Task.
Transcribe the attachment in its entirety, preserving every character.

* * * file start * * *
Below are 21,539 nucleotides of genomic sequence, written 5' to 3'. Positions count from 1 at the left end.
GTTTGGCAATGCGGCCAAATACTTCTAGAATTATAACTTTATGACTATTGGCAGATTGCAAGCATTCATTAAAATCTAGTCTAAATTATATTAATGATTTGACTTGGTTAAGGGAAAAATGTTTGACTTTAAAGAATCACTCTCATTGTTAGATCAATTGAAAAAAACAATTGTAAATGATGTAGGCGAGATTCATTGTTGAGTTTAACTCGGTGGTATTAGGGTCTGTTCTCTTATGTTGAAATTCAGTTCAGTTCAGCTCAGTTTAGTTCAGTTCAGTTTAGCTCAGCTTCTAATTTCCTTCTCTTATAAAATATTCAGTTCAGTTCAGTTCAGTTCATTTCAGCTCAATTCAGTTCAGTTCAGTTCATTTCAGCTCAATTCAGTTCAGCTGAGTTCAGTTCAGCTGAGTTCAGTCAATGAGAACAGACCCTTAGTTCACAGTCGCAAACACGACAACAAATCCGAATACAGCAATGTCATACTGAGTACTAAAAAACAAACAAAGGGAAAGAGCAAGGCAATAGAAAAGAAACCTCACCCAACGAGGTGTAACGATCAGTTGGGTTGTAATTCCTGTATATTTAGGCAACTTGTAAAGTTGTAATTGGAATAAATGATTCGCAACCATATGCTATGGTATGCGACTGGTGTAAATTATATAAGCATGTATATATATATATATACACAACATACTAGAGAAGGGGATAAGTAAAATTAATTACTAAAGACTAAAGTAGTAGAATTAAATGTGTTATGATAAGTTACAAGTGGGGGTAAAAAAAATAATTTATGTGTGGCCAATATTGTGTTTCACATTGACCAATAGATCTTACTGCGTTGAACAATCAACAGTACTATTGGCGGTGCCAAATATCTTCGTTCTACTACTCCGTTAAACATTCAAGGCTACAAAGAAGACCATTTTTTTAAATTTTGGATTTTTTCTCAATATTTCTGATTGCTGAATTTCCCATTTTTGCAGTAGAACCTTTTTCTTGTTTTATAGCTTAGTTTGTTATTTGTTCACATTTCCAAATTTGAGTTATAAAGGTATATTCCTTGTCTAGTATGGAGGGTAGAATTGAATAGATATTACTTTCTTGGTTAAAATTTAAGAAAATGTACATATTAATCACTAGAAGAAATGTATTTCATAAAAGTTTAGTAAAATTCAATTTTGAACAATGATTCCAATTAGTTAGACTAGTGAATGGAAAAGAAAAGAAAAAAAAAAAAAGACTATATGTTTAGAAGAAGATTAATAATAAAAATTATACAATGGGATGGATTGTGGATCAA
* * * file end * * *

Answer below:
Below are 21,539 nucleotides of genomic sequence, written 5' to 3'. Positions count from 1 at the left end.
GTTTGGCAATGCGGCCAAATACTTCTAGAATTATAACTTTATGACTATTGGCAGATTGCAAGCATTCATTAAAATCTAGTCTAAATTATATTAATGATTTGACTTGGTTAAGGGAAAAATGTTTGACTTTAAAGAATCACTCTCATTGTTAGATCAATTGAAAAAAACAATTGTAAATGATGTAGGCGAGATTCATTGTTGAGTTTAACTCGGTGGTATTAGGGTCTGTTCTCTTATGTTGAAATTCAGTTCAGTTCAGCTCAGTTTAGTTCAGTTCAGTTTAGCTCAGCTTCTAATTTCCTTCTCTTATAAAATATTCAGTTCAGTTCAGTTCAGTTCATTTCAGCTCAATTCAGTTCAGTTCAGTTCATTTCAGCTCAATTCAGTTCAGCTGAGTTCAGTTCAGCTGAGTTCAGTCAATGAGAACAGACCCTTAGTTCACAGTCGCAAACACGACAACAAATCCGAATACAGCAATGTCATACTGAGTACTAAAAAACAAACAAAGGGAAAGAGCAAGGCAATAGAAAAGAAACCTCACCCAACGAGGTGTAACGATCAGTTGGGTTGTAATTCCTGTATATTTAGGCAACTTGTAAAGTTGTAATTGGAATAAATGATTCGCAACCATATGCTATGGTATGCGACTGGTGTAAATTATATAAGCATGTATATATATATATATACACAACATACTAGAGAAGGGGATAAGTAAAATTAATTACTAAAGACTAAAGTAGTAGAATTAAATGTGTTATGATAAGTTACAAGTGGGGGTAAAAAAAATAATTTATGTGTGGCCAATATTGTGTTTCACATTGACCAATAGATCTTACTGCGTTGAACAATCAACAGTACTATTGGCGGTGCCAAATATCTTCGTTCTACTACTCCGTTAAACATTCAAGGCTACAAAGAAGACCATTTTTTTAAATTTTGGATTTTTTCTCAATATTTCTGATTGCTGAATTTCCCATTTTTGCAGTAGAACCTTTTTCTTGTTTTATAGCTTAGTTTGTTATTTGTTCACATTTCCAAATTTGAGTTATAAAGGTATATTCCTTGTCTAGTATGGAGGGTAGAATTGAATAGATATTACTTTCTTGGTTAAAATTTAAGAAAATGTACATATTAATCACTAGAAGAAATGTATTTCATAAAAGTTTAGTAAAATTCAATTTTGAACAATGATTCCAATTAGTTAGACTAGTGAATGGAAAAGAAAAGAAAAAAAAAAAAAGACTATATGTTTAGAAGAAGATTAATAATAAAAATTATACAATGGGATGGATTGTGGATCAA